Talks of End of NBA Lockout was Trick over Treat

Talks of End of NBA Lockout was Trick over Treat

 

 

 

 

 

 

 

 

 

All Hallow’s Eve is close to descending upon us. At this time of year, sports fans normally are in fantasy football heaven, debating BCS versus a playoff system, watching the Fall Classic, and tuning up for the NBA season. No one wants to party like it’s 1999, but something seems eerily familiar: there is an NBA Lockout.

In the spirit of the costumed, candy and taffy apple filled, fright-fested extravaganza, both sides of the NBA Lockout negotiations decided to declare today would be the day the Lockout could potentially end. Talks broke off after 7 1/2 hours instead. Sounds more like a league sanctioned Halloween party to me. So are these talks of the end of the lockout trick our treat? Let’s find out who’s attending the party and find out:

 

The NBA Owners – Frankenstein

"I am a bloated economical system of a professional sport."

The owners previously locked out the players after Michael Jordan retired (the second time) from the NBA in 1998. The league was as popular as it had ever been at the time, but the league’s best and most popular player seemed truly content on leaving the game. The majority of the players from MJ’s era were either old or had retired, leaving a league void of talent. Combine that with the era’s historically low scoring, highly physical games, poor offense, dreadful three-point shooting, inordinate amount of bad teams, and the league was frankly unwatchable. The owners decided to lock the players out but the players stood their ground. Not wanting to face the backlash Major League Baseball took for cancelling its entire season over a work stoppage in 1994, the NBA relented to a 50 game season early 1999.

The NBA Owners accepted a collective bargaining agreement giving 57% of the NBA’s Basketball Related Income (BRI) to the players and 43% to the owners. The NBA kept its soft salary cap and allowed a luxury tax system for teams spending over the cap. The luxury tax was not penal enough to prevent high market teams from exceeding the salary cap. The owners also agreed to a system that the Larry Bird exception, which basically allowed teams to exceed its cap without penalty to resign its marquee players at a higher value than other teams, could be circumvented. Certain markets could create super teams by a creative strategy of a player bad mouthing his team during a contract year, turning a fan base against him, and eventually forcing the team to sign and trade him to another team and still achieve the maximum salary the player could as if he had signed with his original team.  Meanwhile contracts were guaranteed over the life of the contract and teams signed multi-year contracts with marginal players instead of building through a draft. Teams began to bleed money all while competitive balance shifted to a small number of teams who were more profitable. The NBA Owners created a monster, now they want out of this party.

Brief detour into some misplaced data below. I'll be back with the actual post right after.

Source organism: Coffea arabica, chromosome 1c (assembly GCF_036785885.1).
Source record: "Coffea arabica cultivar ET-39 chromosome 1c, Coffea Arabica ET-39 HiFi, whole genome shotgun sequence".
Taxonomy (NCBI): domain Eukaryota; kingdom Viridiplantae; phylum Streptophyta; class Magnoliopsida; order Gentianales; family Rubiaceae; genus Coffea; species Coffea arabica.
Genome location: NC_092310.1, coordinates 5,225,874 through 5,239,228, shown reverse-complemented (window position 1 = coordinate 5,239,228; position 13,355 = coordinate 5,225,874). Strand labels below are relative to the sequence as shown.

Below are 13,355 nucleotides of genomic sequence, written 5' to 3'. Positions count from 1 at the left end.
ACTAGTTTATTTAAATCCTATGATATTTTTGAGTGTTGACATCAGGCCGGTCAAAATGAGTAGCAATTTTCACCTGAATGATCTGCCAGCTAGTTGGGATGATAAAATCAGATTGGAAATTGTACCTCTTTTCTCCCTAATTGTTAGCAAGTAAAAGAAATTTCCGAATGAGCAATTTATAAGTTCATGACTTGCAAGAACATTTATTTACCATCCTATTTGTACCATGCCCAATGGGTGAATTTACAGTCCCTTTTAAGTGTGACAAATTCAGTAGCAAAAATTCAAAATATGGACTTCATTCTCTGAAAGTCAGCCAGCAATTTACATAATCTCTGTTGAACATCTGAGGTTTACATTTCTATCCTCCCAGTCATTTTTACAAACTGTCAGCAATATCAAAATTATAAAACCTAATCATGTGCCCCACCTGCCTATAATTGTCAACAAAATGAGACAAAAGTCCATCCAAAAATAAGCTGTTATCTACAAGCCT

Jeffrey Kessler – Ghost

"Am I here negotiating, or not?"

Jeffrey Kessler is the lead attorney for the NBA Players Union and also the best sports law attorney in the land. The only problem with Mr. Kessler is he is a bear. Try and push a bear some time if you ever feel that suits your fancy. Besides being potentially mauled (or licked if he likes you), the bear is not going to move by your feeble attempts. Mr. Kessler’s hard stance on moving on BRI has contributed to putting between the NBA and the NBAPA at an impasse. That was until Mr. Kessler had to leave for Russia on another client matter. Instantly NBAPA Executive Director Billy Hunter and NBA Commissioner David Stern started now smiling and giggling at each other stating the lockout might end today. Needless to say Jeffrey Kessler is a ghost if he is even around at all.

 

David Stern – Nostradamus/Dracula

"I vant to suck your BRI..."

David Stern predicted doom and gloom 3 years before the lockout occurred, similar to another stuffy old guy, Nostradamus. David Stern gets two costumes because not only is he uses multiple approaches, but because also his initial goal was to flip the percentage on players. The NBA Owners would get 57% and NBA players’ share of BRI 43%. With Mr. Kessler around that wasn’t going to happen. However, he has managed to bring players down to 53% and counting, representing $200 million a year of the $300 million David Stern claims the NBA is losing. Over the long term of a deal this represents over a billion dollars. Talks broke down when Stern offered a 50/50 split and the players wouldn’t bite. David Stern sure is biting and it appears have the players inching closer and closer to the 50/50 number he desires. Recent reports show players possibly bending below 52%. Congratulations Dracula. Count Chocula also might be fitting here.